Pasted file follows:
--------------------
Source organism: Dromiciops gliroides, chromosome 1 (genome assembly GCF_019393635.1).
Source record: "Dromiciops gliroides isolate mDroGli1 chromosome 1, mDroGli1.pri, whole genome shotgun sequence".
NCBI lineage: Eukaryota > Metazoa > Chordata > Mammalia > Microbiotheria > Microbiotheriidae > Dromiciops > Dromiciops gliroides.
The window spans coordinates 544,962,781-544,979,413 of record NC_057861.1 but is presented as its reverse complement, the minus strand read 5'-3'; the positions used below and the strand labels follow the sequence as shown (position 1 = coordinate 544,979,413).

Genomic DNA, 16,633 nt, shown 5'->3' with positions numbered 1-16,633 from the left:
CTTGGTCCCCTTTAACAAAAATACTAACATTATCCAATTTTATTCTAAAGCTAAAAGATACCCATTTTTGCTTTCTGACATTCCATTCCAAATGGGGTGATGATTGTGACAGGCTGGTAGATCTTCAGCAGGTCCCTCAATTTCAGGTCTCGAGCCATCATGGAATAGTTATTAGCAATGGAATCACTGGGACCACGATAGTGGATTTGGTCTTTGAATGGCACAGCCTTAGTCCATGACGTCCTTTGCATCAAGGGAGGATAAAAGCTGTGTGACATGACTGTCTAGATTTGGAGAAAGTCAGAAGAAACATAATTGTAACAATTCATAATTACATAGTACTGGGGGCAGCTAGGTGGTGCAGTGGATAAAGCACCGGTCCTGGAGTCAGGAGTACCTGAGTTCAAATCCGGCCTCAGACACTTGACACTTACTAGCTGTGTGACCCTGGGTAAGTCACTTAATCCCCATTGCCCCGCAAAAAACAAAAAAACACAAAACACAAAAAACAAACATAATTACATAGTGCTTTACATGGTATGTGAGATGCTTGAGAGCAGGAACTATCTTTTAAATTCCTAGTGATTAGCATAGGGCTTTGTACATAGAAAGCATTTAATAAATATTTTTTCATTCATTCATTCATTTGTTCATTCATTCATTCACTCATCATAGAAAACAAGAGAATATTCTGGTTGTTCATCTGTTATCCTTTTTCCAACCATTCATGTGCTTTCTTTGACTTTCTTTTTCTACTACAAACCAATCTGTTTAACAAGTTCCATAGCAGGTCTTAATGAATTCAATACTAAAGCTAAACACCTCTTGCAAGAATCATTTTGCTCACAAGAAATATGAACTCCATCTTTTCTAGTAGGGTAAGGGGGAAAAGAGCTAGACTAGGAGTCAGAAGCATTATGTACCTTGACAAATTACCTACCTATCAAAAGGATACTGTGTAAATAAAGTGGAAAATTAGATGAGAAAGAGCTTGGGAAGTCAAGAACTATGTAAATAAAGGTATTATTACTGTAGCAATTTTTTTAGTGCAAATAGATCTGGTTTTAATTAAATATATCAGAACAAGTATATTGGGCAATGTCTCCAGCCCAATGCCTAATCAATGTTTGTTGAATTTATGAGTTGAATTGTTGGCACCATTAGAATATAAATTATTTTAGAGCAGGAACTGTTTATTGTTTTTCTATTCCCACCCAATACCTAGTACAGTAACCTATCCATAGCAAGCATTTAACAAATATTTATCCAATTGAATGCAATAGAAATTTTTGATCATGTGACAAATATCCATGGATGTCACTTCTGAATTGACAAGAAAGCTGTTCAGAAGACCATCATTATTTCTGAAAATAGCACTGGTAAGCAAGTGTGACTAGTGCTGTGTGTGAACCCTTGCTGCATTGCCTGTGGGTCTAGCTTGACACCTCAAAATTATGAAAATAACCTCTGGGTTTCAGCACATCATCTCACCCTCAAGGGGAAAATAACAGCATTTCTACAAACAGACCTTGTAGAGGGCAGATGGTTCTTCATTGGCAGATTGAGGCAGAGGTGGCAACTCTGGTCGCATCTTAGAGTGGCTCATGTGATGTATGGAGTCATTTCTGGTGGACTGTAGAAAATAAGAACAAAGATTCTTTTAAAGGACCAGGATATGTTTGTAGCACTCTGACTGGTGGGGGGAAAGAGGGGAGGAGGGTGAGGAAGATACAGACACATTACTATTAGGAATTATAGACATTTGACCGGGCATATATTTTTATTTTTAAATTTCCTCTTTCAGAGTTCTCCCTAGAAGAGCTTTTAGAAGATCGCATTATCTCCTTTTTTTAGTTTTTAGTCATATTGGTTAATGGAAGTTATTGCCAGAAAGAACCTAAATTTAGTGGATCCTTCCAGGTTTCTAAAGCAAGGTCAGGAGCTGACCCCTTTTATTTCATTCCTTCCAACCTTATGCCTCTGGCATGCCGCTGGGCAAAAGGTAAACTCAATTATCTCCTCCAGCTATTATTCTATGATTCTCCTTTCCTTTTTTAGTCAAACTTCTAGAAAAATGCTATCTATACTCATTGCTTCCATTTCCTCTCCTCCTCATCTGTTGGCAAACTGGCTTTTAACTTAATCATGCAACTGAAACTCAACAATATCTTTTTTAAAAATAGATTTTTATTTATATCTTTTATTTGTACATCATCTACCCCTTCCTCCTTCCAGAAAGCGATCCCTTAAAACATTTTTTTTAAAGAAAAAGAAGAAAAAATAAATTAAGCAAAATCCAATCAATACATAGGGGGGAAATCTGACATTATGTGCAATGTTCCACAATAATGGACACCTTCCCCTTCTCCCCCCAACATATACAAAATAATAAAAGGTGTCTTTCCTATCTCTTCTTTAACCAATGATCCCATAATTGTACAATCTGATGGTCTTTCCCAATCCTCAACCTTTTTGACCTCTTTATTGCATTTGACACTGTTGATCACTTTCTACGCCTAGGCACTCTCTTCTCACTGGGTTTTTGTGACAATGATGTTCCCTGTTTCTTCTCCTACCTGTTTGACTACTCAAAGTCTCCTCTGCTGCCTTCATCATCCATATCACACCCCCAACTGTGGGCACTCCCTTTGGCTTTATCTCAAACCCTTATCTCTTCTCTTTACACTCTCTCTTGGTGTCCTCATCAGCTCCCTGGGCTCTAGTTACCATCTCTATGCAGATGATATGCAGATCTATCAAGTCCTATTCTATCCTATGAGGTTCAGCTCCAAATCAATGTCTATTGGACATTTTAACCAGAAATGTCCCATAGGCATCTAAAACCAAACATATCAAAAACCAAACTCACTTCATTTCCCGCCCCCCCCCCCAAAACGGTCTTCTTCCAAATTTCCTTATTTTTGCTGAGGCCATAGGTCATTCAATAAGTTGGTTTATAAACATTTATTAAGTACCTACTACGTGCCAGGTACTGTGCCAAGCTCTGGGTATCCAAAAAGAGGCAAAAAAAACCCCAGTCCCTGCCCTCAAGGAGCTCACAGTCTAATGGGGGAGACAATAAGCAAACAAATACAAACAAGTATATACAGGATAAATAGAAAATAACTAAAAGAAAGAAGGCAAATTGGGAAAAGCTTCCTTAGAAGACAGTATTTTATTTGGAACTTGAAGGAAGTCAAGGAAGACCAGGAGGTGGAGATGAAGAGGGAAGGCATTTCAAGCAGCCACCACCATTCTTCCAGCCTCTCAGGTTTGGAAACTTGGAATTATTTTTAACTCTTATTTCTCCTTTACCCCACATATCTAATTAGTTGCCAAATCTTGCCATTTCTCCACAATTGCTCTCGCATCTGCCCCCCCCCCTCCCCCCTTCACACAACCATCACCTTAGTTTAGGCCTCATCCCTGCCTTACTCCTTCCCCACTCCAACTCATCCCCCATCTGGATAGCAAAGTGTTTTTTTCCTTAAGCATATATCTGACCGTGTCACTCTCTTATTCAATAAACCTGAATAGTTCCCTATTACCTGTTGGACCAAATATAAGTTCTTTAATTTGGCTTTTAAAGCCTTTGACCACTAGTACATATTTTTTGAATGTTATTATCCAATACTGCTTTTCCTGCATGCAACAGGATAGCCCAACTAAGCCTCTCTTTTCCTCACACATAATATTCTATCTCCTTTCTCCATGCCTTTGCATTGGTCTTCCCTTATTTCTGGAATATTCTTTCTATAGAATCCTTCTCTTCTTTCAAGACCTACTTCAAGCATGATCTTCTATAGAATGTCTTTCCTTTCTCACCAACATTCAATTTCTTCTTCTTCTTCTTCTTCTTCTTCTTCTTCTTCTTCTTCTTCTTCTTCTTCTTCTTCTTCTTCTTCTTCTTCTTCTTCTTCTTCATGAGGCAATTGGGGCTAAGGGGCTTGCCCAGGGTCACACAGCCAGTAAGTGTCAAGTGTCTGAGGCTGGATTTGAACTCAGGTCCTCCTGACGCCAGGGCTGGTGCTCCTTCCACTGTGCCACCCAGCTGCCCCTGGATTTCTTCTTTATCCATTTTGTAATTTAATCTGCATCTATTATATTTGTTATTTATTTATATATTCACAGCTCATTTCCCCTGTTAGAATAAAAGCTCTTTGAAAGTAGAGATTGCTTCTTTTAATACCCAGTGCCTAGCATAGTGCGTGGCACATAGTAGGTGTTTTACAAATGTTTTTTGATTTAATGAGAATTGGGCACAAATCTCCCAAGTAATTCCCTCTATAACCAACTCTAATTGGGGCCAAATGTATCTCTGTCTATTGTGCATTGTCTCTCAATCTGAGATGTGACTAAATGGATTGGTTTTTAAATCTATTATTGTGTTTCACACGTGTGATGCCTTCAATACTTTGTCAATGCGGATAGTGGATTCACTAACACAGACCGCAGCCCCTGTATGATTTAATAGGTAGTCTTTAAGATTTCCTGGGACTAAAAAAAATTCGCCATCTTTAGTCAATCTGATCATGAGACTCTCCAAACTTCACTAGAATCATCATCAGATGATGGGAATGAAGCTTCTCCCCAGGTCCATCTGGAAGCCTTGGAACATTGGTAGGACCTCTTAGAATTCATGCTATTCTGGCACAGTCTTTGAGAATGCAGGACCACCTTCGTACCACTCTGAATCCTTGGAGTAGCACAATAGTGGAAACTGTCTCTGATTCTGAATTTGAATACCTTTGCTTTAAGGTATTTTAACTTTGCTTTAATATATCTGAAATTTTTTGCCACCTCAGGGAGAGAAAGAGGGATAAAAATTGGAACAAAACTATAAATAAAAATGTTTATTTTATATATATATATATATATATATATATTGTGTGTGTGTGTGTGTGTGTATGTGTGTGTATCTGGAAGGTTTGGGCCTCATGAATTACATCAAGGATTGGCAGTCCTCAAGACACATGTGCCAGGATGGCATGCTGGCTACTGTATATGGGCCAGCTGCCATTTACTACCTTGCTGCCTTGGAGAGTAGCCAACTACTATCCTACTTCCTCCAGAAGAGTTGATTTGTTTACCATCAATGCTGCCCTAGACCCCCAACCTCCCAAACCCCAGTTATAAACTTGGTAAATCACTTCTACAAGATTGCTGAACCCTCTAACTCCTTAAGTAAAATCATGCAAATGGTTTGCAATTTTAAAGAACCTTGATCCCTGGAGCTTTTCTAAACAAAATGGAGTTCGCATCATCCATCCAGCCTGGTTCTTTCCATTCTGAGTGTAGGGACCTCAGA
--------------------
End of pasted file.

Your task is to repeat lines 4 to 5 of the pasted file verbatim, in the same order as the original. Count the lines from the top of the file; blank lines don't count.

The window spans coordinates 544,962,781-544,979,413 of record NC_057861.1 but is presented as its reverse complement, the minus strand read 5'-3'; the positions used below and the strand labels follow the sequence as shown (position 1 = coordinate 544,979,413).

Genomic DNA, 16,633 nt, shown 5'->3' with positions numbered 1-16,633 from the left: